The big man

Gavin D. Smith looks at the fortunes of the Long John blend
By Gavin D. Smith
Once a familiar sight on off-licence shelves and bar counters across Britain, the Long John blend is another brand now only available in the UK courtesy of specialist retailers.

Long John takes its name from ‘Long John’ Macdonald, who established Ben Nevis distillery at Fort William in 1825, a time when many new distillery ventures were being implemented as a result of the liberating Excise Act of 1823. Macdonald stood six feet four inches tall, hence his nickname, and his whisky was marketed as ‘Long John’s Dew of Ben Nevis.’

It soon gained a reputation for high quality, and a cask was presented to Queen Victoria when she visited the distillery in 1848. According to an article published in the Illustrated London News during April of that year, “The cask is not to be opened until His Royal Highness the Prince of Wales attains his majority,” which was not to occur for another 15 years.

In 1911 the Macdonald family sold the Long John brand name to London wine and spirits merchants W H Chaplin & Co Ltd, though Long John had been a blended Scotch whisky since two years previously. The brand subsequently passed to the old-established gin distilling firm of Seager Evans & Co Ltd when they bought out Chaplin’s in 1936.

"It soon gained a reputation for high quality, and a cask was presented to Queen Victoria"

Keen to make inroads into the Scotch whisky market, Seager Evans had already built Strathclyde grain distillery in Glasgow and went on to purchase the now demolished distillery of Glenugie at Peterhead in 1937, in order to provide spirit for their newly-acquired Long John brand.
1956 saw Seager Evans bought out by Schenley Industries Inc. of New York, who went on to establish Kinclaith malt distillery within the Strathcylde complex in 1957, while construction at Tormore distillery on Speyside commenced during 1958.

This expansion of malt capacity was intended principally to service the requirements of the Long John blend, and the operation was renamed Long John International Ltd in 1971 to reflect the importance of its best-selling brand. By that time, Schenley’s Scottish interests had been expanded with the full acquisition in 1967 of Laphroaig, and the powerful Islay malt subsequently played a part, albeit a minor one, in the composition of Long John.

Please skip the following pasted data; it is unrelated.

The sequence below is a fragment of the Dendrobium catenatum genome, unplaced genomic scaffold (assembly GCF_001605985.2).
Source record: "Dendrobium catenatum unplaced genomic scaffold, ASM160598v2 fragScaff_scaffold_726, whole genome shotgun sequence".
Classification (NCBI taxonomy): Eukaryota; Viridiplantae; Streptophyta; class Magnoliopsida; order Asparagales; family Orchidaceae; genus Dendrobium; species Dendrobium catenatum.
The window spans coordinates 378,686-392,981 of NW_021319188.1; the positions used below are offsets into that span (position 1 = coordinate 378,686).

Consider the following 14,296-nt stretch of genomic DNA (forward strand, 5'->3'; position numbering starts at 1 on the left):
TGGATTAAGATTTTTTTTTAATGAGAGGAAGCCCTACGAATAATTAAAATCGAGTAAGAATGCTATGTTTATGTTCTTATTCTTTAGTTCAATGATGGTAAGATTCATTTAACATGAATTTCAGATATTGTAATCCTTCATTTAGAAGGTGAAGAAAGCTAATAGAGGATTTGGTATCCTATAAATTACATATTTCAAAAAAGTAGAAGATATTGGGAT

However, the game of corporate musical chairs that have long been part of the Scotch whisky industry continued to be played, and Long John was sold by Schenley to Whitbread & Co Ltd in 1975, at a time when a number of major brewers were developing whisky-related interests.
Whitbread acquired four distilleries with Long John International Ltd, but the blend’s reputation for quality declined, being primarily deployed as a ‘pouring whisky’ in the London brewing giant’s extensive estate.

Although the Long John blend and Ben Nevis distillery had gone their separate ways many years before, the two were briefly united in 1981, when Whitbread bought Ben Nevis, though the reunion was short-lived, with the brewer selling on the distillery to the Nikka Whisky Distilling Co Ltd of Japan eight years later.

It took another change of ownership before Long John began a process of rehabilitation, with Allied Lyons, as the company then was, purchasing Whitbread’s spirits division in 1989.

During its ownership of the Long John blend, focus was switched from the UK to overseas markets, most notably France, and product quality was significantly enhanced during this time.

Long John was part of the portfolio of whiskies acquired by Pernod Ricard from Allied Domecq in 2005, and, according to brand director Geoff Parmiter: “Long John is now a major player in the ‘value’ whisky segment in France, where it sells alongside the likes of Label 5 and does very well for us. The 1970s was really its high point in terms of sales in the UK, I think.

“Strathclyde grain continues to be a major contributor, while Tormore malt whisky is still at the heart of the blend, too.
“Today, we sell around half a million cases a year.”

Long John may no longer be ubiquitous in the public houses of Britain, but at least if you do locate a bottle the chances are that it will certainly be more of a pleasure to drink than it would have been 30 years ago!